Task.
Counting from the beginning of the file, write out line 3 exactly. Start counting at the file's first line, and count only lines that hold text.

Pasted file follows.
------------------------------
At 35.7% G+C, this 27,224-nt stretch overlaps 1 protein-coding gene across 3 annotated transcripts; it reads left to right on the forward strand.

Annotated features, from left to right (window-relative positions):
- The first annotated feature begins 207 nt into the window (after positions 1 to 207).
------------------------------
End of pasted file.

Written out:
- The first annotated feature begins 207 nt into the window (after positions 1 to 207).